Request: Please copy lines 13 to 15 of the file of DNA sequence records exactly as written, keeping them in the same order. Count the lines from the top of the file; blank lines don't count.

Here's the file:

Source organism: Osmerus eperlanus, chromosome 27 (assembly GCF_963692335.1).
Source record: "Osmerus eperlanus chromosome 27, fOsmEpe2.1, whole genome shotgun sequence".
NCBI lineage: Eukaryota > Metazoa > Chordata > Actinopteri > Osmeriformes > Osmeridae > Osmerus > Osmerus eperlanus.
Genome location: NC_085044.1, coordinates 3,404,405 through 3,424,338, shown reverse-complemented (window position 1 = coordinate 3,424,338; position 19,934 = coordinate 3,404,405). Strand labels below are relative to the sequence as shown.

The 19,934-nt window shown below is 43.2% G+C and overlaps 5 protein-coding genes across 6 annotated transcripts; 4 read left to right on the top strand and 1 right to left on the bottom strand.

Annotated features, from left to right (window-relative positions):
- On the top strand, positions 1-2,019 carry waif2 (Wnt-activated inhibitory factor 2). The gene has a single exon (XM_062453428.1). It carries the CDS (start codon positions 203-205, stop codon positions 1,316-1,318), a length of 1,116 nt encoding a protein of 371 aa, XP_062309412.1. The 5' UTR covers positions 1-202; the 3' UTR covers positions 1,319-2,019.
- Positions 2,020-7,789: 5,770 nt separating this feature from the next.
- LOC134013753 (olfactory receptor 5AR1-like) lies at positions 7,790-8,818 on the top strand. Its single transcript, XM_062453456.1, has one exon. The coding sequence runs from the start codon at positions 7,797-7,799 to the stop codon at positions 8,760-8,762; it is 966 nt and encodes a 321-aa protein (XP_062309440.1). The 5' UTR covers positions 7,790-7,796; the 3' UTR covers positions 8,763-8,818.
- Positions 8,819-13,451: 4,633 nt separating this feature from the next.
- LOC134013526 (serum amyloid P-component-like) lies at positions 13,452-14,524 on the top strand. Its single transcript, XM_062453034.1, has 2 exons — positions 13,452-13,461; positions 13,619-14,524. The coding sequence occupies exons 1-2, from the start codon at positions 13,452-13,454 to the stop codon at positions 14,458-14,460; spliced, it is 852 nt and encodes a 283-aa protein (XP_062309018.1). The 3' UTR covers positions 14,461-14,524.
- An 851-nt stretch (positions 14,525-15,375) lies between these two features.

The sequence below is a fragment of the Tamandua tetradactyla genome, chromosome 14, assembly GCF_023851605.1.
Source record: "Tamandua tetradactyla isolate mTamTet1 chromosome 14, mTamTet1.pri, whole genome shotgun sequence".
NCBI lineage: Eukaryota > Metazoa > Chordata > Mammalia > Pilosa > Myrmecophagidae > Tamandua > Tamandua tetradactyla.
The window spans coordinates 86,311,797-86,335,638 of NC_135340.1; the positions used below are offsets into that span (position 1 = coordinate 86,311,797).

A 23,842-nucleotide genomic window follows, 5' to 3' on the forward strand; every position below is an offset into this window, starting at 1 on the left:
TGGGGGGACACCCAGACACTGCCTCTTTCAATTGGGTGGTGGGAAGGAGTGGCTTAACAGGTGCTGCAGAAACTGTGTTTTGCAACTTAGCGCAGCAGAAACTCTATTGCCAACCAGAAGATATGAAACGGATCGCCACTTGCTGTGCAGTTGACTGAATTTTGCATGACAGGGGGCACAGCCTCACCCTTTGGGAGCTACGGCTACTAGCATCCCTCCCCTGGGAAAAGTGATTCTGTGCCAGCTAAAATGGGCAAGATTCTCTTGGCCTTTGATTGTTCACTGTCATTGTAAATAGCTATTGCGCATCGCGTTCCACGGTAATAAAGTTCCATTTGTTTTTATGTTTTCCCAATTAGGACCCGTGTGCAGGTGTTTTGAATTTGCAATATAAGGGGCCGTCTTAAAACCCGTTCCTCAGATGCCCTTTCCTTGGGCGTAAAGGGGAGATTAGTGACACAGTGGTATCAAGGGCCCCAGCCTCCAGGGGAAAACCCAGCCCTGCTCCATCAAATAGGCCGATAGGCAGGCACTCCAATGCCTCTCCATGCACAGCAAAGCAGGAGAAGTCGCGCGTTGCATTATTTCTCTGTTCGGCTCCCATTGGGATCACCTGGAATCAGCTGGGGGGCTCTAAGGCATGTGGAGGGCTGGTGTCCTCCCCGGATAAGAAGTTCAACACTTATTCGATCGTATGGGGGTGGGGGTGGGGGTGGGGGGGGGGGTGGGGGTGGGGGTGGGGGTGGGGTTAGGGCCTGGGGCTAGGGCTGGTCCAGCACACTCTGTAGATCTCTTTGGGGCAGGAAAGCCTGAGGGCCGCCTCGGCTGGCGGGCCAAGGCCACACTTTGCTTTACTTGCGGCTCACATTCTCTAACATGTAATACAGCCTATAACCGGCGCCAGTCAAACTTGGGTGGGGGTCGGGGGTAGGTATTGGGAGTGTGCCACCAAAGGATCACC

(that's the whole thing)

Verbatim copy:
The sequence below is a fragment of the Tamandua tetradactyla genome, chromosome 14, assembly GCF_023851605.1.
Source record: "Tamandua tetradactyla isolate mTamTet1 chromosome 14, mTamTet1.pri, whole genome shotgun sequence".
NCBI lineage: Eukaryota > Metazoa > Chordata > Mammalia > Pilosa > Myrmecophagidae > Tamandua > Tamandua tetradactyla.